“Worn on This Day: The Clothes That Made History” by Kimberly Chrisman-Campbell. Philadelphia: Running Press, 2019. 324 pages. $28 Hardcover; $14.99 Kindle
Jackie Kennedy’s little pink suit splotched with the blood of President Kennedy’s assassination became an indelible 1960s icon and cultural image as did her trademark pillbox hats. “Worn on This Day” seeks to explore other clothing that has left a mental image on the nation’s psyche via its association with watershed moments in United States and world history.
“Worn” is a visually-pleasing, photo-saturated retrospective of fashion history with the added spin of historical significance. Some of the better-known clothing profiled or pictured in this volume include Muhammed Ali’s African-themed boxing robe, Margaret Thatcher’s black handbag, Amelia Earhart’s flight suit, Mata Hari’s dance costume and Marilyn Monroe’s form-fitting rhinestone evening dress in which she sang “Happy Birthday” to JFK. Interspersed among these historic garments are unusual military costumes, wedding dresses of the rich and famous, court presentation clothing, old-fashioned bathing costumes, and sports uniforms from several eras.
The book is organized by the month and day on which the garment or accessory was worn and noted in the press or by contemporaries. This makes browsing a little more difficult than if a true chronological format from oldest to newest had been used. There are also several clothing items of legendary status that do not appear. For example Judy Garland’s ruby slippers from the Wizard of Oz, Red Cross nursing capes from World War I, and the coonskin caps of the American frontier often associated with Daniel Boone and Davy Crockett.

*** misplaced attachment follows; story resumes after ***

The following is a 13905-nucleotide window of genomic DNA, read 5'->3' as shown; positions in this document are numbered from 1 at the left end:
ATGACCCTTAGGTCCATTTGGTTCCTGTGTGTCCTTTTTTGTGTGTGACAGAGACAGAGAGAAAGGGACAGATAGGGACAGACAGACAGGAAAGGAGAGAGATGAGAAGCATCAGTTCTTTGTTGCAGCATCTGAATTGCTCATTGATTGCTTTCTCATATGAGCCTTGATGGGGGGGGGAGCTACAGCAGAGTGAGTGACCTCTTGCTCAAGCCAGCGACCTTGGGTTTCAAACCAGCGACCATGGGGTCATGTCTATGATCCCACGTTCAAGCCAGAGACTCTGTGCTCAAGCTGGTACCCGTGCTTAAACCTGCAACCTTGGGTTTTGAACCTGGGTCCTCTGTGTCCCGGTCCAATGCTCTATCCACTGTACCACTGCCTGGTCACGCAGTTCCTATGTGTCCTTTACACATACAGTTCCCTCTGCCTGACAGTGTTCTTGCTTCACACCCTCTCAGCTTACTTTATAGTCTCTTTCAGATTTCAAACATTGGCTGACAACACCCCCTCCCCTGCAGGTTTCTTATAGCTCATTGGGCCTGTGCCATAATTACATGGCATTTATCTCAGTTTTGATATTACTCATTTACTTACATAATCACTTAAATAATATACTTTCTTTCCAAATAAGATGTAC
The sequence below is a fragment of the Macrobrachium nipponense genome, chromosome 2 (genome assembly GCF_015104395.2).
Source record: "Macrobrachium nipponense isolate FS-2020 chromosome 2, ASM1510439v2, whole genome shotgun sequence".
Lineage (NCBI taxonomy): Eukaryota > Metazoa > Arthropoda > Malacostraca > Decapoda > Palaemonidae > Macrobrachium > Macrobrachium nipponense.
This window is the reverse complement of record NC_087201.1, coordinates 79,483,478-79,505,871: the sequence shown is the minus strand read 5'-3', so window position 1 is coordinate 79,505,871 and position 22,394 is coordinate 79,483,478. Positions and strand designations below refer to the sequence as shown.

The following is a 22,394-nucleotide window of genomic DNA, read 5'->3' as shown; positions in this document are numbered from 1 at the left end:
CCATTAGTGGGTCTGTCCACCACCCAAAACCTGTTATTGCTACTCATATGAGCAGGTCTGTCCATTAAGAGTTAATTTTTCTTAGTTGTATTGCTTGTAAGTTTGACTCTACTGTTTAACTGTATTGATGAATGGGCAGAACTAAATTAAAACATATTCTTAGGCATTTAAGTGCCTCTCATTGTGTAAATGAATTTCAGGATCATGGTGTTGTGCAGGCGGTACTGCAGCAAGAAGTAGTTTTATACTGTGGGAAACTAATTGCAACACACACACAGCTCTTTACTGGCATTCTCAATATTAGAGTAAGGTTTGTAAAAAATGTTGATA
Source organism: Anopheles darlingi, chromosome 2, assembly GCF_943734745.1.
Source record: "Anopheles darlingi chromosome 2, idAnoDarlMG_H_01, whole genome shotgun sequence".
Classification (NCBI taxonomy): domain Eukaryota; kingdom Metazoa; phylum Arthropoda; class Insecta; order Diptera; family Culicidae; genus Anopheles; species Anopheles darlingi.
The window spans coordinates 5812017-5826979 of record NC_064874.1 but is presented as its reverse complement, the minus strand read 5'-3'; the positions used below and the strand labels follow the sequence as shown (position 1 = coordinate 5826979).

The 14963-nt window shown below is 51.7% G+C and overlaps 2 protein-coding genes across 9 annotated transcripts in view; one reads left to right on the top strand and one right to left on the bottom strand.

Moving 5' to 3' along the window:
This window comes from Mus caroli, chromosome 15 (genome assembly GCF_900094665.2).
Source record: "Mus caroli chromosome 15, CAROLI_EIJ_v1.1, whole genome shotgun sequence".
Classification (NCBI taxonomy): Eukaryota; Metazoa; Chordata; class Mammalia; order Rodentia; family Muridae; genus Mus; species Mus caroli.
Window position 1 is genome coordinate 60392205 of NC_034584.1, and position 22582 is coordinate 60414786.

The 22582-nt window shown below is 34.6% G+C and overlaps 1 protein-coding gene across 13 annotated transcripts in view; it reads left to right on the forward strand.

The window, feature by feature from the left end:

“Worn” also misses some general fashion trends in its quest to capture items associated with particular history makers. No earth shoes, leisure suits, Nehru jackets, poodle skirts or saddle shoes appear in its pages.
For readers who identify most closely with what they wore on a momentous occasion rather than the music they heard or the food they ate, this book is a nostalgic window on the past for aspiring fashionistas and dapper dudes who like stylish duds. Author Kimberly Chrisman-Campbell is a fashion historian, curator and journalist living in Los Angeles. Her previous book is “Fashion Victims: Dress at the Court of Louis XVI and Marie Antoinette”
Lisa Kobrin is the Reference Manager and Local History Librarian at May Memorial Library. She can be reached at firstname.lastname@example.org.